From January 30, 2003 to February 12, 2003, Fairness and Accuracy in Reporting (FAIR) examined such “analysts,” the “on-camera sources who appeared in nightly news stories about Iraq on ABC World News Tonight, CBS Evening News, NBC Nightly News and PBS’s NewsHour with Jim Lehrer.” FAIR found 267 of the 393 on-camera sources were from the U.S. and 75 percent (199) were either current or former government or military officials. “Only one of the official U.S. sources-Sen. Edward Kennedy-expressed skepticism or opposition to the war,” says FAIR, but the best Kennedy could muster was self-interest masked by vagueness. “Once we get in there, how are we going to get out?” he asked on NBC Nightly News on February 5, 2003…conveniently neglecting any mention of the legality of such an intervention.

Consistent with the media military invasion described above, of the 393 sources, 297 were either current or retired officials and only four were skeptics or opponents of war. “Such a predominance of official sources virtually assures that independent and grassroots perspectives will be underrepresented,” FAIR concluded.

Where’s “Anarchy, Inc.” when you need it?

This article is excerpted from MICKEY Z.’s book, “The Seven Deadly Spins: Exposing the Lies Behind War Propaganda” (Common Courage Press). For more information, please visit http://www.mickeyz.net.

 

 

Mickey Z. is the author of 12 books, most recently Occupy this Book: Mickey Z. on Activism. Until the laws are changed or the power runs out, he can be found on the Web here. Anyone wishing to support his activist efforts can do so by making a donation here. This piece first appeared at World Trust News.  

More articles by:

CounterPunch Magazine

minimag-edit

bernie-the-sandernistas-cover-344x550

zen economics

January 24, 2017
Anthony DiMaggio
Reflections on DC: Promises and Pitfalls in the Anti-Trump Uprising
Sharmini Peries - Michael Hudson
Developer Welfare: Trump’s Infrastructure Plan
Melvin Goodman
Trump at the CIA: the Orwellian World of Alternative Facts
Sam Mitrani – Chad Pearson
A Short History of Liberal Myths and Anti-Labor Politics
Kristine Mattis
Democracy is Not a Team Sport
Andrew Smolski
Third Coast Pillory: Mexico, Neo-Nationalism and the Capitalist World-System
Ted Rall
The Women’s March Was a Dismal Failure and a Hopeful Sign
Norman Pollack
Woman’s March: Halt at the Water’s Edge
Pepe Escobar
Will Trump Hop on an American Silk Road?
Franklin Lamb
Trump’s “Syria “Minus Iran” Overture to Putin and Assad May Restore Washington-Damascus Relations
Kenneth R. Culton
Violence By Any Other Name
David Swanson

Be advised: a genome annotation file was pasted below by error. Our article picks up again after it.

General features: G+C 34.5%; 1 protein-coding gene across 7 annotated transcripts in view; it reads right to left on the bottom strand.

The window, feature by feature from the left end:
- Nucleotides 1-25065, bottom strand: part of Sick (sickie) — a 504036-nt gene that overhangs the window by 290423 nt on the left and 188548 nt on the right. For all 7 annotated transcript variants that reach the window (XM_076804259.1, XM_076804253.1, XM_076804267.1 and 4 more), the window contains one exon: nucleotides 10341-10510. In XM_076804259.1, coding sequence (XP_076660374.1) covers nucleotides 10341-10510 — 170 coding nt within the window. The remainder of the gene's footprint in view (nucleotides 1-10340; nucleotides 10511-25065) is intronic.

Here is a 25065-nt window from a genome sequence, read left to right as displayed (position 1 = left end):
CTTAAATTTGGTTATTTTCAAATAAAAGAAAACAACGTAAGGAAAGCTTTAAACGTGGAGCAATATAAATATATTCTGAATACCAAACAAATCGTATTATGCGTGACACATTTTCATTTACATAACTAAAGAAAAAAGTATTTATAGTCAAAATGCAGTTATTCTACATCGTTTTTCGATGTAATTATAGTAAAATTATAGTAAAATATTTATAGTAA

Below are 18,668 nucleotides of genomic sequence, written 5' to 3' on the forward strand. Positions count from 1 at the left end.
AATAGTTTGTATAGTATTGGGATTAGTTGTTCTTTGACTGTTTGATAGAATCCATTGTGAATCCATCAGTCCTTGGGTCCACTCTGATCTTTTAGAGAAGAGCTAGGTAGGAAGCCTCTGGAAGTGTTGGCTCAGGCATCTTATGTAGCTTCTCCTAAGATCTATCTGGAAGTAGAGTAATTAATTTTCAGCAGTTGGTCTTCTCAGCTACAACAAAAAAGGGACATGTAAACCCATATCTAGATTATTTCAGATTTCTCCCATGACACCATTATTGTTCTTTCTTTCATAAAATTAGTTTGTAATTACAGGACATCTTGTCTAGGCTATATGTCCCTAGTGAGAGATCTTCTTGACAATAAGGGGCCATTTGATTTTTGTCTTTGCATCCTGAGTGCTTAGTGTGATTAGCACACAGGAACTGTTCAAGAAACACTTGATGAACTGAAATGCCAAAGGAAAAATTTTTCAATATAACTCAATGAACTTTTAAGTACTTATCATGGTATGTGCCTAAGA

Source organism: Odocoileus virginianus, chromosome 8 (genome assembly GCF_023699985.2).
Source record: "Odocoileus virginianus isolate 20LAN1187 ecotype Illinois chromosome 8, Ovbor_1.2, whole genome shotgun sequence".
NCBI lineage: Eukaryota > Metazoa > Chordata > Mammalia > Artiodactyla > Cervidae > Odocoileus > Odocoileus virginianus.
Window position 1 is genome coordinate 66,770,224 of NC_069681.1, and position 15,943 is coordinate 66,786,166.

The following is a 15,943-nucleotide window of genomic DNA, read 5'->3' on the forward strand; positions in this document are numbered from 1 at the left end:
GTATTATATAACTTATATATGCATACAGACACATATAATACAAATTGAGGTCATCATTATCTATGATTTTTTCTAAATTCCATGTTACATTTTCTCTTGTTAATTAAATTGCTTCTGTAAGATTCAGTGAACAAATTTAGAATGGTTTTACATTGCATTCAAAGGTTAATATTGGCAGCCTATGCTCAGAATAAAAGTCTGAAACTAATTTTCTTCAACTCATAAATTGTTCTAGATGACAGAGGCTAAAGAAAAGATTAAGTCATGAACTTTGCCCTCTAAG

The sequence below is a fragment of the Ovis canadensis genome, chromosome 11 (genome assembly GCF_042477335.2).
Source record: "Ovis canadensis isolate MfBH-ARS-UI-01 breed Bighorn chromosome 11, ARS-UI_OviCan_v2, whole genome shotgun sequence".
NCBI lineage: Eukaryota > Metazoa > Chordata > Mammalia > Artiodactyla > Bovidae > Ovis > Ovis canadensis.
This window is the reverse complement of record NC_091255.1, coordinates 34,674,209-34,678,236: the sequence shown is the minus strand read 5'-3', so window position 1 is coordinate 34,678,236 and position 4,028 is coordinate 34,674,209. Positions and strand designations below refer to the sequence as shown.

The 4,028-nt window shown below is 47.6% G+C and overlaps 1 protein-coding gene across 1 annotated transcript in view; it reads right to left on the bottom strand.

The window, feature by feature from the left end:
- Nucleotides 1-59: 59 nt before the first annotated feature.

Why Impeach Donald Trump
Christopher Brauchli
Trump’s Contempt
January 23, 2017
John Wight
Trump’s Inauguration: Hail Caesar!
Mark Schuller
So What am I Doing Here? Reflections on the Inauguration Day Protests
Patrick Cockburn
The Rise of Trump and Isis Have More in Common Than You Might Think
Binoy Kampmark
Ignored Ironies: Women, Protest and Donald Trump
Gregory Barrett
Flag, Cap and Screen: Hollywood’s Propaganda Machine
Gareth Porter
US Intervention in Syria? Not Under Trump
L. Ali Khan
Trump’s Holy War against Islam
Gary Leupp
An Al-Qaeda Attack in Mali:  Just Another Ripple of the Endless, Bogus “War on Terror”
Norman Pollack
America: Banana Republic? Far Worse
Bob Fitrakis - Harvey Wasserman
We Mourn, But We March!
Kim Nicolini
Trump Dump: One Woman March and Personal Shit as Political
William Hawes
We Are on Our Own Now
Martin Billheimer
Last Tango in Moscow
Colin Todhunter
Development and India: Why GM Mustard Really Matters
Mel Gurtov
Trump’s America—and Ours
David Mattson
Fog of Science II: Apples, Oranges and Grizzly Bear Numbers
Clancy Sigal
Who’s Up for This Long War?
Weekend Edition
January 20, 2017
Friday - Sunday
Paul Street
Divide and Rule: Class, Hate, and the 2016 Election
Andrew Levine
When Was America Great?
Jeffrey St. Clair
Roaming Charges: This Ain’t a Dream No More, It’s the Real Thing
Yoav Litvin
Making Israel Greater Again: Justice for Palestinians in the Age of Trump
Linda Pentz Gunter
Nuclear Fiddling While the Planet Burns
Ruth Fowler
Standing With Standing Rock: Of Pipelines and Protests
David Green
Why Trump Won: the 50 Percenters Have Spoken
Dave Lindorff
Imagining a Sanders Presidency Beginning on Jan. 20
Pete Dolack
Eight People Own as Much as Half the World
Roger Harris
Too Many People in the World: Names Named
Steve Horn
Under Tillerson, Exxon Maintained Ties with Saudi Arabia, Despite Dismal Human Rights Record
John Berger
The Nature of Mass Demonstrations
Stephen Zielinski
It’s the End of the World as We Know It
David Swanson
Six Things We Should Do Better As Everything Gets Worse
Alci Rengifo
Trump Rex: Ancient Rome’s Shadow Over the Oval Office
FacebookTwitterGoogle+RedditEmail